Watercress economics & the nostalgia of home | By Nickson Piakal

There are big sacrifices that we make, which we most often feel the pinch of the experience that comes with it.

Pictures by Nickson Piakal

The other day I picked up a bunch of watercress from the local grocery supermarket. It was going for $3 AUD, Sydney price. The single bunch could fit neatly into the palm of my hand.

It drew a chuckle from me. Where I come from I would be trampling on these measly bunch. I would never count them worthy of my plate even.

There is this entire river that springs out from the side of the mountain. Icy cold it is. An entire farm of watercress lives on this water. Perennial and all organic. Pu’up Keres, we call it.

If I wanted watercress on my plate, I would get a bigger bunch of thick and succulent watercress for FREE!

However, for the sake of discussion, I’d say $3 (or PNG K10) could give me roughly three square metres of an entire watercress patch to harvest.

On such days, nostalgia kicks in.

A part of me momentarily wanders to those cool climes. The carefree life of dirt, gardens and calloused hands. Where the smell of smoke from wood fire signals rest, warmth, conversations over the fireplace, and a delicious serving of earthen baked sweet potato. With the receding light of day, the cicadas reach a crescendo as they pick up the chorus of dusk.  To usher in even colder nights. Crisp quite except for the night sounds. Then every so often the very faint sound of radio music wafts in with the breeze from the neighbour’s shortwave transistor radio from across the creek, crackling and hissing, battling with static. No TV. No worries.

So what is the moral behind this story so far?

Everything in life comes with a certain worth associated with it. We place values on them, and that value – or our perception of it, is most often the key determinant for all the decisions that we make in our life. Thus follows the reasoning that our lives are the total sum of all our choices.

What about the choices that we passed up? How would they have benefited us? Would we have progressed? Or would we have regressed? True economists would refer to this as the opportunity cost.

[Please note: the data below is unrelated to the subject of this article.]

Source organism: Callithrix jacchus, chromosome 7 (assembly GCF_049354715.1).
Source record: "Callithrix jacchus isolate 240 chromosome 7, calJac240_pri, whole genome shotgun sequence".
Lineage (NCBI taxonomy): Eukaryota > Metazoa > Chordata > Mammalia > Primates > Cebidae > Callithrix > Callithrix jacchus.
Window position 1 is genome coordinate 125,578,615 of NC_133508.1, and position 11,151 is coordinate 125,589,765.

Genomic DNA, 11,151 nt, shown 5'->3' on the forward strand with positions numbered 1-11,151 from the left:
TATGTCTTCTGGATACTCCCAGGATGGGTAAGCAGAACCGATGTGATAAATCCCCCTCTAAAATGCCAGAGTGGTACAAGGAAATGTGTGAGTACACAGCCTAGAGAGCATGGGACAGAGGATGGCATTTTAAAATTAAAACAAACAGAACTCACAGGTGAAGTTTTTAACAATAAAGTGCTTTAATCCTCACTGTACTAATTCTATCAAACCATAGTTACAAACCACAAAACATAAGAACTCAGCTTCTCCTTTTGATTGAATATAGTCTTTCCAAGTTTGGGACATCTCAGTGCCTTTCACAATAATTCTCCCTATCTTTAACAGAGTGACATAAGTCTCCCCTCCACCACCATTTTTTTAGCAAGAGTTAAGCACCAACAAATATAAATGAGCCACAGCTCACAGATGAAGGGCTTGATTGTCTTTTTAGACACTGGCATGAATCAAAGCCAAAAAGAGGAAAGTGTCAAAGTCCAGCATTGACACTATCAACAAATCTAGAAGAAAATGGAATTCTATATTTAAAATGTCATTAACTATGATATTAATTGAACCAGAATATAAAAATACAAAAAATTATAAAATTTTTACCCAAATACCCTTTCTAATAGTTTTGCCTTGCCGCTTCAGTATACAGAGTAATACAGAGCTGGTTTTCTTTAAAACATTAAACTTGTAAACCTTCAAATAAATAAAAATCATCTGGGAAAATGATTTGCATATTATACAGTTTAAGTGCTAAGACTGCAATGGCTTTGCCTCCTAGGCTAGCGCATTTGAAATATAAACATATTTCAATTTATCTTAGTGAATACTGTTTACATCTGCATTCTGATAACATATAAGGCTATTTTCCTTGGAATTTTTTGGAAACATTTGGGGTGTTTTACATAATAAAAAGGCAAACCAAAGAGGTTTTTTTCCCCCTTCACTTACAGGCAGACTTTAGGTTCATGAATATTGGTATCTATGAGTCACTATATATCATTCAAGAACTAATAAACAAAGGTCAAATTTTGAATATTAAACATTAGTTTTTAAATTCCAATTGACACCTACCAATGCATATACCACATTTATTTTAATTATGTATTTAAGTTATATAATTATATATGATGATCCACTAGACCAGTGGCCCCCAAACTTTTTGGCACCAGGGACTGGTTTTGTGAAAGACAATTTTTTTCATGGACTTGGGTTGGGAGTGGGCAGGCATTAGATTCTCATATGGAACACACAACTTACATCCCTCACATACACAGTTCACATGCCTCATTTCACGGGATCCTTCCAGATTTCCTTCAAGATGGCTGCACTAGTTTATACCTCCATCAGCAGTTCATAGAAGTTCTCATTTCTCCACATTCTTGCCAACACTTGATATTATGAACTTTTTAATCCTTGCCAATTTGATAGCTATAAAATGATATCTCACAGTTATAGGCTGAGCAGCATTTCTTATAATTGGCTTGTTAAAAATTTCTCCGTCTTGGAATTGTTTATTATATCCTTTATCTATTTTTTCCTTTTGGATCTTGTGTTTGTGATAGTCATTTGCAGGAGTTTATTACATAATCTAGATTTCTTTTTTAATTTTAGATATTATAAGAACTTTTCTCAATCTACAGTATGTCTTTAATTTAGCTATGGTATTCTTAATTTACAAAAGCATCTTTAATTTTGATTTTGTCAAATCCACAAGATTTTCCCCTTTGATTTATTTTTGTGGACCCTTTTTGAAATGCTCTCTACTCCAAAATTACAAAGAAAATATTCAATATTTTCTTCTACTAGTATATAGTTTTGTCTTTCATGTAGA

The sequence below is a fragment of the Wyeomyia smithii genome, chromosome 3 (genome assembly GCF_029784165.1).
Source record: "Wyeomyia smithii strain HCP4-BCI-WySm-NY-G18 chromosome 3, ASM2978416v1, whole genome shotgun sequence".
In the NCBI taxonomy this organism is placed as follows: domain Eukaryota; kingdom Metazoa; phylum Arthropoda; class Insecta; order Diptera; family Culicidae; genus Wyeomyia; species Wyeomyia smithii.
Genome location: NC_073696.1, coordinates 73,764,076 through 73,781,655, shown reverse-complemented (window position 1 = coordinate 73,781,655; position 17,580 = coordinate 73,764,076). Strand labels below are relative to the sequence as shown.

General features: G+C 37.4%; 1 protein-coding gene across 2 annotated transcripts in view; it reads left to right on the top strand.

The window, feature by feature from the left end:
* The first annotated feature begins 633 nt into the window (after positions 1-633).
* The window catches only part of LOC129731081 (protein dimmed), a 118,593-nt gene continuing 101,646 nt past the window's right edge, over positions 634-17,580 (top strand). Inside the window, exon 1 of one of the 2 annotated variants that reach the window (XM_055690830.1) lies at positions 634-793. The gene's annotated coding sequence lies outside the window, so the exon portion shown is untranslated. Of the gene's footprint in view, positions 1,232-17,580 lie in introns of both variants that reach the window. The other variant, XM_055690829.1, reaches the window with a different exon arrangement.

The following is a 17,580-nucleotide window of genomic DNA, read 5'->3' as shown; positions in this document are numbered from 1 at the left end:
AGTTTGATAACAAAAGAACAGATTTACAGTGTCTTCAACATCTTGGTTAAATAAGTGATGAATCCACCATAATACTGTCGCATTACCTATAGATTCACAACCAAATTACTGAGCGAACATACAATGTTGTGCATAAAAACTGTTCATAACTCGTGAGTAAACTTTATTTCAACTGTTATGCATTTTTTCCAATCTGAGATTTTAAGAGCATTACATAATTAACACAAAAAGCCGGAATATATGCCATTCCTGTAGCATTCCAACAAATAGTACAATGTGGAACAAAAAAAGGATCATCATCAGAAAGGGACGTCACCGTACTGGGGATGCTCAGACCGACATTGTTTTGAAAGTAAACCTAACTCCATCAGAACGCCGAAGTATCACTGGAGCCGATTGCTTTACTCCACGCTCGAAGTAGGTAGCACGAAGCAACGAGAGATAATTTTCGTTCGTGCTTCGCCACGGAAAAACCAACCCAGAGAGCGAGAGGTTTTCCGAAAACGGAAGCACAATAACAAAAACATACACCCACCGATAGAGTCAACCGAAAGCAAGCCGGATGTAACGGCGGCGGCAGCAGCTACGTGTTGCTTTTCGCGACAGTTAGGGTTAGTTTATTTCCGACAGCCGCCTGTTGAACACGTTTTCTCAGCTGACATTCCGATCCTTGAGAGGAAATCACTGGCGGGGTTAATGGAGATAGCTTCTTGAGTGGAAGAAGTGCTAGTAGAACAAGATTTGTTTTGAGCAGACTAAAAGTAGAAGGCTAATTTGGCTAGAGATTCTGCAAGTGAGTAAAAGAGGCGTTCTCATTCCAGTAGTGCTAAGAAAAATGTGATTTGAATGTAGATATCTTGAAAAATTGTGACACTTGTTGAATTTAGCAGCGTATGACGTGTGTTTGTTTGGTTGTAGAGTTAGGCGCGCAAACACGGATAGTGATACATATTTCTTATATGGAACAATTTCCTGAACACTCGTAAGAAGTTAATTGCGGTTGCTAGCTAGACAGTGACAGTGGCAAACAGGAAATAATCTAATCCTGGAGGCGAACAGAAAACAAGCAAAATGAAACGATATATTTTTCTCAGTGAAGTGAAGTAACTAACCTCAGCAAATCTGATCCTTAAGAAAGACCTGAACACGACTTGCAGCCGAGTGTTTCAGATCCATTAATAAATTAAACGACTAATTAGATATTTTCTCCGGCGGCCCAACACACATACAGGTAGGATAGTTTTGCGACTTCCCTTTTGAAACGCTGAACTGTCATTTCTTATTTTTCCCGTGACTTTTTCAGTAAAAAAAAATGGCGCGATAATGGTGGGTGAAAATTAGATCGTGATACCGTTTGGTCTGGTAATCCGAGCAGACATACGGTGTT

This then begs the question of  how exactly does one truly measure and quantify the opportunity cost of quality of life?

To better understand this in laymen’s perspective, I will use a term more easily understood. Sacrifice. There are big sacrifices that we make, which we most often feel the pinch of the experience that comes with it. Often it is endured for the greater glory or comfort that awaits us in the foreseeable future. We actually label these as indeed, ‘sacrifices’.

Then there are those little sacrifices that we make, almost unconsciously when we are following the progression of life’s journeys. Go to school, take up a trade, get a job, find a wife or husband, make a home, have some kids, settle down, and the story goes on.

At the time when you took up that choice, you would have never dreamt that one day you would see the benefits of that alternative choice as a ‘sacrifice’. It was the negative alternative that you, by every means had to avoid. Or so we thought. Dropping out of school to farm the land, for instance. No way!


Years later down the road, something as insignificant as a bunch of watercress can show you that there is value in every choice that you make. Even the option deemed as the ‘negative alternative’ ultimately has value.

Indeed life is the total sum of all your choices.

Whether you are living in happiness or in misery is also a matter of choice. You choose.

If you choose happiness today, then when nostalgia next bumps into you in the shopping aisle, or wherever it may be for you, chances are you will be left smiling.

You can go to Nickson’s blog here. 

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